Gegen die wand (Against the wall, 2003) was the first Fatih Akin movie I saw. His two central characters -so full of demons, so incapable of redemption, so capable of showing life’s toughness through body wounds- surprised me. The story of the immigrant who seeks self growth or confronts xenophobia, Cahit and Sibel were the uprooted, the incarnate wound of an existential condition. Absolute outcasts: Turks in Germany. The amount of awards that the movie obtained, show how many of us saw in him a director capable of creating endearing beings. To mention some: The Berlinale’s Golden Bear, The People’s Choice Award at The European Film Awards, the German Cinema director and the Goya to the best European film.
Fatih Akin had found in the creation of his female character that there is “certain pressure, certain dogmatism, that the women of Turkish origin face more here than in Turkey;” the nuance is important because it allows a different view, a German view, and at the same time, a Turkish one. The outcome is some certain schizophrenia.
Prior to Gegen die wand, Fatih Akin had made 4 long features, the documentary (Denk ich an Deutschland), a romantic comedy (I’m Juli), a thriller, (Kurz and schmerzlos), and a story about Italian migrants in Germany (Solino). Against the wall allowed him to get close to Turkey in a different way, in his next project (Crossing the Bridge: the Sound of Istanbul) he rescues the musicians of that city; A la orilla del cielo (Auf der anderen seite) is in Carlos Bonfil’s opinion, a “stupendous drama about incommunication;” in Soul kitchen he offers a less dark portrait and we have instead, a homage to the wonders of good cuisine. In The Cut he recreates the friendship between two people who in spite of their wounds, learn that neither the skin color nor the ethnic origin are what divides.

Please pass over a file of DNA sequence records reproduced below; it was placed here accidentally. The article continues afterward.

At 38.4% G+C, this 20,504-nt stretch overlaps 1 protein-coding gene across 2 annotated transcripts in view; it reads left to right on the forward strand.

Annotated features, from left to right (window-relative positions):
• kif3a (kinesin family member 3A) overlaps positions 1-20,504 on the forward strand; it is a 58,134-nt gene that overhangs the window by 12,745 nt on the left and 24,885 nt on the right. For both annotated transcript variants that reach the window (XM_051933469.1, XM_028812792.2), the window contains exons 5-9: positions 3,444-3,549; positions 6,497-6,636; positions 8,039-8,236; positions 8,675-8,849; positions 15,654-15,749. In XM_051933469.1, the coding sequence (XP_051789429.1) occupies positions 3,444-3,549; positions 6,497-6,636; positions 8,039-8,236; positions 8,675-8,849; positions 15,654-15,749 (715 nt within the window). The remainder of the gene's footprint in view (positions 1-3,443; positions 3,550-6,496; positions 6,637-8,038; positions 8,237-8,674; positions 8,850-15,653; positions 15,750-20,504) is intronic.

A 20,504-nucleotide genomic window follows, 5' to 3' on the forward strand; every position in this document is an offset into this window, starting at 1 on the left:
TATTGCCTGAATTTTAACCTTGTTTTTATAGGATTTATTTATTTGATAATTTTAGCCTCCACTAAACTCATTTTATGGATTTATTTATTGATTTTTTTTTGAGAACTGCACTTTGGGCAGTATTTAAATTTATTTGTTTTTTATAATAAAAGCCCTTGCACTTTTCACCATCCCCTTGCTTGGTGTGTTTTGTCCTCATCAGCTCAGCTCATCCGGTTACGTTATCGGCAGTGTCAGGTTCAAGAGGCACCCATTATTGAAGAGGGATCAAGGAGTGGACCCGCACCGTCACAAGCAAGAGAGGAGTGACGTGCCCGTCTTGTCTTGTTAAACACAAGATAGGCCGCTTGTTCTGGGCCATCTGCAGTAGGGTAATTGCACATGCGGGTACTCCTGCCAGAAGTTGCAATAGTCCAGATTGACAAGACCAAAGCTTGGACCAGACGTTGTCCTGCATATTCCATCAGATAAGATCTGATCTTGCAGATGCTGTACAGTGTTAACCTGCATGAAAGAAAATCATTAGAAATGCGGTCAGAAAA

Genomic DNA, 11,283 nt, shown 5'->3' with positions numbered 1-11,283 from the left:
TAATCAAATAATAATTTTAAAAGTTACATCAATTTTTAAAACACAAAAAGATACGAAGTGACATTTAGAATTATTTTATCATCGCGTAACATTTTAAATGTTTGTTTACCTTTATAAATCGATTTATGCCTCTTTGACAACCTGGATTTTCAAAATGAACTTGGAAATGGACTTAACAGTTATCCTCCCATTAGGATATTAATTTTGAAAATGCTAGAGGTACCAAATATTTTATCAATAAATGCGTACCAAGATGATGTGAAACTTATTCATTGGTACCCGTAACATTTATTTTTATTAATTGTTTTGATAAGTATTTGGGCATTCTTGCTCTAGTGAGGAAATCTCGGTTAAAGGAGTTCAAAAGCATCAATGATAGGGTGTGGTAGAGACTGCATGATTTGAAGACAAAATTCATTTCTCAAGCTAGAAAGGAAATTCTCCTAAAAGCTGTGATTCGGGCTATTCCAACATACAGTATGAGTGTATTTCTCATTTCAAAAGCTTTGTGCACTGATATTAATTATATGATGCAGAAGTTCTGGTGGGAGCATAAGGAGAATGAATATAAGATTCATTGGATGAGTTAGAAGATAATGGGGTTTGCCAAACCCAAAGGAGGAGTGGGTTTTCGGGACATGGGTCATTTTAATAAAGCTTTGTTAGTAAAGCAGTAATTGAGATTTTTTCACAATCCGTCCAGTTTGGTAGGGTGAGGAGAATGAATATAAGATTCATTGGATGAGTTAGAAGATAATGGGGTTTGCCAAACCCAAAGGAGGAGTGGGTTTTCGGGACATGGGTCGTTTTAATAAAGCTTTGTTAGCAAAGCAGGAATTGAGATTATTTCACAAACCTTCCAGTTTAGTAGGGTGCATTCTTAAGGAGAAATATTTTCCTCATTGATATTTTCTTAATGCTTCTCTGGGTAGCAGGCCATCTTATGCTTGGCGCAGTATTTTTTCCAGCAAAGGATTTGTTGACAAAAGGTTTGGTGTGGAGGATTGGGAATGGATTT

The filmmaker has participated in multiple collective films: Visions of Europe, New York I love you and Deutschland 09. At his 47 he is an author who always seeks an encounter with the public, his shots can be seemingly simple, nevertheless, in each scene we can find the quietness of the background and the tension of his creatures who lurk in search of their own identity and hopes. In this world that gets filled with walls, the work of a filmmaker reveals its fleeting expiry date.
— Gerardo Salcedo Romero